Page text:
Congressional App Challenge Encourages Coding Among US Teens

Dozens of teens from schools across the country descended on Capitol Hill last week to take part in the annual Congressional App Challenge.

The annual competition is part of government effort to encourage kids to learn to code and explore STEM (Science, Technology, Engineering, and Mathematics) careers.

As part of the program, students create original apps and compete among other students in their various congressional districts. This year’s contest included some 650 app submissions from more than 2000 students in 33 states.

“The apps these students created reflect the creativity, imagination, and talent tomorrow’s STEM workforce is capable of when given opportunity and encouragement,” said a statement from CAC organizers.

The winning app from each congressional district was displayed in the U.S. Capitol Building in Washington.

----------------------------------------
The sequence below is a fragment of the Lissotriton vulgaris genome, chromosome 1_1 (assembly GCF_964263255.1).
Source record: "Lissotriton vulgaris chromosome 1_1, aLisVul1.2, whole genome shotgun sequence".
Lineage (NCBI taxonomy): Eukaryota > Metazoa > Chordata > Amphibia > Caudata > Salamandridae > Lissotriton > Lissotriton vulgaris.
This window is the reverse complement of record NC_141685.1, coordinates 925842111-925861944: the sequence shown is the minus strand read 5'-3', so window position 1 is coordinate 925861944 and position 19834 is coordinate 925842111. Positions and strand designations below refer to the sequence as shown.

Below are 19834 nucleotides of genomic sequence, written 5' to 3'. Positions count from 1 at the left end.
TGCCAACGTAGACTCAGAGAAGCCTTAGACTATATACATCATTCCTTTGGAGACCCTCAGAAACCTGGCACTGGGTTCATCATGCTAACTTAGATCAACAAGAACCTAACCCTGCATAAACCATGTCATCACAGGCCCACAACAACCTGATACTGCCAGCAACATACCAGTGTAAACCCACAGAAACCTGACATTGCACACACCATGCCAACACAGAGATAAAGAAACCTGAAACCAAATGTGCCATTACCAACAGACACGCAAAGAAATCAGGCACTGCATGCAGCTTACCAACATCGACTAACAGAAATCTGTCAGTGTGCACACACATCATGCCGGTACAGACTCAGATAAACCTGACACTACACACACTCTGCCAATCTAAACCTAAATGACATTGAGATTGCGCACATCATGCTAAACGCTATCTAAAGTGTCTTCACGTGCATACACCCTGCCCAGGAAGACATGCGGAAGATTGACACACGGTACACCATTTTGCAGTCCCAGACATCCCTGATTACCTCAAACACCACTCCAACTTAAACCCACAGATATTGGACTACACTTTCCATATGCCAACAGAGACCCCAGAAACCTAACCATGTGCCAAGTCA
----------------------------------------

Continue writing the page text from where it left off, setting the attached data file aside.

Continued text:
Among the top winners was Sneha Malineni, a high school student from Portland, Oregon.

Malineni’s app, Forget Me Not, is geared to people suffering from Alzheimer’s, providing them with labeled pictures and memory games featuring the people, places and things most important to their lives.

Another app that made the finals was designed by 16-year old Zach Burke, from Chicago, Illinois.

The  Organized College Planner is designed to help students keep track of their college applications, specifically info such as deadlines and requirements needed for each school. It also allows them to compare each school based on a variety of criteria.

The app has been sponsored by several top universities including Illinois State University.

Organizers of the CAC say coding skills are crucial for America’s economic future and that this program is taking steps to address the gap in qualified labor.  “Right now, there are over a half million unfilled computer jobs in the U.S.,” organizers say in a statement. “Even with average salaries of more than $100,000 per year, the number of roles requiring coding skills is growing much faster than the number of students learning them.”

 

Amanda Scott

One comment

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